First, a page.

This site has been a wonderful source of comfort to me in the face of overwhelming anxiety about losing faith in the Christian God. I do hope my story can be of comfort to those who have been faced with the same fears. Some of what I have written below are some of the most awful thoughts that have ever entered my head and ultimately are what caused me to realize that something had to change.
Now for a little background. I was born into and Baptized into a Catholic family, though I say Catholic in the loosest of terms. My family went to church weekly and I attended a Catholic grade school, but ultimately I never prayed or even thought much about God outside those terms. I liked church, quite a lot, and frankly I still do. I like looking at all the beautiful statues, stained glass windows, and other decorations in the church. The worship music is still my absolute favorite part of it, especially when the organist is part of the music team.
Throughout my upbringing I was always taught to look at things critically, science was always encouraged, and that led me to think about the world very objectively. I always believed in evolution (though Catholics do support this), was a liberal in terms of social aspects of society, and was never ever concerned about evangelizing. Basically, I was a “lukewarm” Christian at very best until I hit 30 and then something happened that caused me to seek out a greater faith.
In 2010 I had suffered a miscarriage and it devastated me. This was right around Christmas time and I remember praying at mass for God to bless me with a baby if he saw fit. Fast forward a few weeks later and I was pregnant again with my daughter. This delighted me and pushed me towards being more devout in my faith because I felt God had his Hand in this, so I started attending church weekly and praying daily to show my thanks to God.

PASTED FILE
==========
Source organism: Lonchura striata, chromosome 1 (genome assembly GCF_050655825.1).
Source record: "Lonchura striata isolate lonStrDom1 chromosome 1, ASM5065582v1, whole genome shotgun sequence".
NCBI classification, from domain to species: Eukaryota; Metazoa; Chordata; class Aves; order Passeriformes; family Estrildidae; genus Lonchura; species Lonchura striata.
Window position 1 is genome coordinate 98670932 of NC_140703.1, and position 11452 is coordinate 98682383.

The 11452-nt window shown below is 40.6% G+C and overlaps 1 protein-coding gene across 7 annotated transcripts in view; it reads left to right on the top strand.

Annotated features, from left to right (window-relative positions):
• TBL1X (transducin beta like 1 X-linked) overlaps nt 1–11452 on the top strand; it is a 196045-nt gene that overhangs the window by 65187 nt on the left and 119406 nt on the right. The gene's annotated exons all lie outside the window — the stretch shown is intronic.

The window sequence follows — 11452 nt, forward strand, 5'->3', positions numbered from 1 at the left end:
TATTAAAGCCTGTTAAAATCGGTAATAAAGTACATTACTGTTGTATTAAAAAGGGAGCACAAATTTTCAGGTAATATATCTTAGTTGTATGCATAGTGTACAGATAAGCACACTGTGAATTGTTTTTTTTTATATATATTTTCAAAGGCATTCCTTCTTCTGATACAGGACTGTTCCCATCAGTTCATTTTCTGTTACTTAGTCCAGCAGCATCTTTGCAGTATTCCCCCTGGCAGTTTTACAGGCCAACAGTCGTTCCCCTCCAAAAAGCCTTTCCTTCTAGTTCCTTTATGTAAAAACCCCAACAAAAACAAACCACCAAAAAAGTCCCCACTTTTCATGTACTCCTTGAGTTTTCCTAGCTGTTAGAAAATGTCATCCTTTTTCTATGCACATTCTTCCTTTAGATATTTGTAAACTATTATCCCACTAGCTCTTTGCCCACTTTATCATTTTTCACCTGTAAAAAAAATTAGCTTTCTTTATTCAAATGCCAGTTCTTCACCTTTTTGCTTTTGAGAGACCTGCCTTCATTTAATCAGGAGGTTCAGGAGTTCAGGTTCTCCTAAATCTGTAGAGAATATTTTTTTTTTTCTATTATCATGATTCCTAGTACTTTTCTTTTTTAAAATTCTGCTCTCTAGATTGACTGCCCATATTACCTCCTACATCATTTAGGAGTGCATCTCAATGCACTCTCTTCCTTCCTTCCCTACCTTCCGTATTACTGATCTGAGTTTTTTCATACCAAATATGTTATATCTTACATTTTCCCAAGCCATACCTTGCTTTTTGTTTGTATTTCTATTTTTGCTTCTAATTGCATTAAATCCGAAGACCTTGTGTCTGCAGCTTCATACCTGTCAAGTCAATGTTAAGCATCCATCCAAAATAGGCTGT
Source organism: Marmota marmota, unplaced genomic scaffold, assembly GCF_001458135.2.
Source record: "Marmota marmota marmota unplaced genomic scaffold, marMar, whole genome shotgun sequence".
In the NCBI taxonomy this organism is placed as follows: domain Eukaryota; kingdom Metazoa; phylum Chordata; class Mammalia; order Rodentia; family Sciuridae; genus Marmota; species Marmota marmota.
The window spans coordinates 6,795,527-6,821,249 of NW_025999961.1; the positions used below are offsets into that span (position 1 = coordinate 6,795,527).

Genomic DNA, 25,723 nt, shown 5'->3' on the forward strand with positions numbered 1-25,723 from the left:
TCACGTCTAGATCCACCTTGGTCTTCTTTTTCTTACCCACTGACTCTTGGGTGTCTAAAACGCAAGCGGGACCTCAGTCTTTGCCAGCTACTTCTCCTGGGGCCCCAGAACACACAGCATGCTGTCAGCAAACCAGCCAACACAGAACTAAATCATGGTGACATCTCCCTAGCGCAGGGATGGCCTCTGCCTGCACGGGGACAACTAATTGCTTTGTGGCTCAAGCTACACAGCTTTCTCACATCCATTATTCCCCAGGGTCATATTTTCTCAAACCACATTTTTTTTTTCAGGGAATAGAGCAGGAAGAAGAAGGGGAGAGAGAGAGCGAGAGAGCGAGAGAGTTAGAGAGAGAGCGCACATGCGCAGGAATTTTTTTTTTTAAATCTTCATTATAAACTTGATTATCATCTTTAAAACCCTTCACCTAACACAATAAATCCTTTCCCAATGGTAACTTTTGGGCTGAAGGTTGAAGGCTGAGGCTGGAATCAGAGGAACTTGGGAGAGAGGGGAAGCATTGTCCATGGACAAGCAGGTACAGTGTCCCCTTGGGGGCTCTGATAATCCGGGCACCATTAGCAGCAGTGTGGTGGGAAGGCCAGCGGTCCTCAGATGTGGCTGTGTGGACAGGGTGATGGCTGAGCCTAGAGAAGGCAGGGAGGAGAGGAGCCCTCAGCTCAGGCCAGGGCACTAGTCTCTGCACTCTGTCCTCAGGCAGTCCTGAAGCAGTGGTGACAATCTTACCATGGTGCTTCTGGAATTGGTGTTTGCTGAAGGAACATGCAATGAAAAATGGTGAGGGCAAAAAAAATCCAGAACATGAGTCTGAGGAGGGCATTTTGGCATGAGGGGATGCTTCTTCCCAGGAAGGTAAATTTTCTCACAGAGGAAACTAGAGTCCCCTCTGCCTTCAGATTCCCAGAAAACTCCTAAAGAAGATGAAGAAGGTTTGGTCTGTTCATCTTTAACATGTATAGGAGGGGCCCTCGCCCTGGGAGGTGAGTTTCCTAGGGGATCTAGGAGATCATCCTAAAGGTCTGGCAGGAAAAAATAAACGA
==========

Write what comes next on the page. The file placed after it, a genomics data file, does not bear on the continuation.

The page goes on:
I was so happy to have my daughter and 17 months after she was born, a son, and I was just so grateful to God for all of it. In this time I had started attending a Presbyterian church (PCA) because I had liked the sermons, still continued with the Catholic church because I felt most close to God there, and also started attending a Bible study. Now, I had never studied the Bible outside of Sunday mornings, so this was very new to me. The study is heavily influenced by Baptist doctrine, though I’m not sure what flavor of Baptist, regardless they believe in the inerrancy of the Bible and once saved always saved.
My first year in the study I noticed a few doctrinal difference between the Catholic and Protestant churches, but ultimately I sided Catholic because I had grown up with them. The cognitive dissonance wasn’t that great at the time. By the time the 2nd year had rolled around I started looking deeper into Catholic history, beliefs, and stumbled upon the Catholic Catechisms and was horrified.
Reading the Catechisms sent my anxiety through the roof cause of what sins would send you to hell, basically any “mortal sin” which was defined as breaking one of the 10 Commandments (the first set, not the 2nd in Exodus) and a few others mentioned in the Pauline Epistles. In order for you to avoid that fate you had to go to confession and so I did, which made me more anxious because I’m an introvert and loathe speaking to people when I don’t have to. I spent my days making sure I didn’t sin, checking especially to make sure it wasn’t mortal, and now I was truly worried for my whole family and their fate after death.